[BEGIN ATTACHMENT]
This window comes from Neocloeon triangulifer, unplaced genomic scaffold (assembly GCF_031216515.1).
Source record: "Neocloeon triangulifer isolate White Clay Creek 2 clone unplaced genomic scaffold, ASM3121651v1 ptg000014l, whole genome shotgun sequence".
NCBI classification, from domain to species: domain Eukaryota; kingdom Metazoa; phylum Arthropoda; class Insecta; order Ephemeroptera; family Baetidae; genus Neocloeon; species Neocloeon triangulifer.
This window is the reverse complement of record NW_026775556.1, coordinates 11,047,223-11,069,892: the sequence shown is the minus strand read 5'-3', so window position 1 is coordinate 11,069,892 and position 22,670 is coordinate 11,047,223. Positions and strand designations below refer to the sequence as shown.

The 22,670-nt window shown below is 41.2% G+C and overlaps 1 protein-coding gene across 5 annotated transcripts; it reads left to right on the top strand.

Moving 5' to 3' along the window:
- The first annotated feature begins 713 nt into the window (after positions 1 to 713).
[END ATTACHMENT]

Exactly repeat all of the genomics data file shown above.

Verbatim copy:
This window comes from Neocloeon triangulifer, unplaced genomic scaffold (assembly GCF_031216515.1).
Source record: "Neocloeon triangulifer isolate White Clay Creek 2 clone unplaced genomic scaffold, ASM3121651v1 ptg000014l, whole genome shotgun sequence".
NCBI classification, from domain to species: domain Eukaryota; kingdom Metazoa; phylum Arthropoda; class Insecta; order Ephemeroptera; family Baetidae; genus Neocloeon; species Neocloeon triangulifer.
This window is the reverse complement of record NW_026775556.1, coordinates 11,047,223-11,069,892: the sequence shown is the minus strand read 5'-3', so window position 1 is coordinate 11,069,892 and position 22,670 is coordinate 11,047,223. Positions and strand designations below refer to the sequence as shown.

The 22,670-nt window shown below is 41.2% G+C and overlaps 1 protein-coding gene across 5 annotated transcripts; it reads left to right on the top strand.

Moving 5' to 3' along the window:
- The first annotated feature begins 713 nt into the window (after positions 1 to 713).